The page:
THE literary judgments of posterity rarely coincide with those of a poet's own time, and we still sing and read the songs and sonnets which the Elizabethans valued as trifles, whereas the historical poems, which they took far more seriously, are nowadays virtually ignored. Yet history was one of the main subjects of Elizabethan verse, and the composition of serious historical poems by Daniel, Drayton and Spenser, the vogue of the historical play, and the effusions of Warner or Deloney at a lower level, all testify to the enormous popularity of the historical mode. The taste for history was a symptom of the Renaissance nationalism which showed itself elsewhere, as we have seen, in the patriotic development of the vernacular. There was a sudden growth of historical consciousness with the accession of the Tudors which found its expression in the great chroniclers and antiquarians of the century, of whom Hall and Holinshed, Leland, Camden, Stow, and the Italian Polydore Vergil, official historian to the Court of Henry VIIth, are the most famous. The XVIth century is a period of map-making, county histories and regional surveys, and Stow's London or Harrison's Description of England are typical examples of a very large field.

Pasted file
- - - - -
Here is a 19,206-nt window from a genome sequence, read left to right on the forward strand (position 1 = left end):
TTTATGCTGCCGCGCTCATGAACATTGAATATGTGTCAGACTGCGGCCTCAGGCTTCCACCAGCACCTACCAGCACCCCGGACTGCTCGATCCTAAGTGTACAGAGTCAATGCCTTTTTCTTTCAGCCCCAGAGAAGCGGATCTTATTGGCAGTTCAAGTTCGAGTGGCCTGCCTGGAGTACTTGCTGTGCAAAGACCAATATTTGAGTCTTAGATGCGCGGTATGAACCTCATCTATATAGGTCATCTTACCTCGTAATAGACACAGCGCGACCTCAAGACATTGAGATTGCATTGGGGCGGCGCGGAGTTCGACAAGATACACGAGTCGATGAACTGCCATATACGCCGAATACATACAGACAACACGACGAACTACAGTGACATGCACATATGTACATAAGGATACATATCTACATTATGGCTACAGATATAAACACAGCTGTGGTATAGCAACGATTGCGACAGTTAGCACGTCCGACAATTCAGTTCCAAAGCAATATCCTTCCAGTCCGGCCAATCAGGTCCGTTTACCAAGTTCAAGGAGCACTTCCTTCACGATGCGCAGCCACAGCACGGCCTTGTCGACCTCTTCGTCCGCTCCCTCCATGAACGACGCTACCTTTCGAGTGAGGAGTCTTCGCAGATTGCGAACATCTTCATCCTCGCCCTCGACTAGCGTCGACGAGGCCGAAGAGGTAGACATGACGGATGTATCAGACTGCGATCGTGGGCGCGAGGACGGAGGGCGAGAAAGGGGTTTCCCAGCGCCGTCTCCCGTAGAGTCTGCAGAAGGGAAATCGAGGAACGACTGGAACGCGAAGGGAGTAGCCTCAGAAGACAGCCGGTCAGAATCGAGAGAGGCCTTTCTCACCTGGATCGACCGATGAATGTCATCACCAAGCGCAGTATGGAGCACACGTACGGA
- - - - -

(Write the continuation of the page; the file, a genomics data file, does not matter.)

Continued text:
In a period so avid for moral instruction as we have seen the XVIth century to be, the approach to history was naturally didactic, and Sidney only placed history lower than poetry as a teacher of morals because the facts of life are not always as edifying as they ought to be. But when the truths of history are combined with and modified by the powers of divine poetry then indeed the most moving form of persuasion results, and this was what the Elizabethans understood by a heroic poem, and the reason why they rated it so highly. Spenser's Faerie Queene has an essentially moral aim, "to fashion a gentleman or noble person in vertuous and gentle discipline", and its method is to take a great national hero and use him as an allegory. Shakespeare,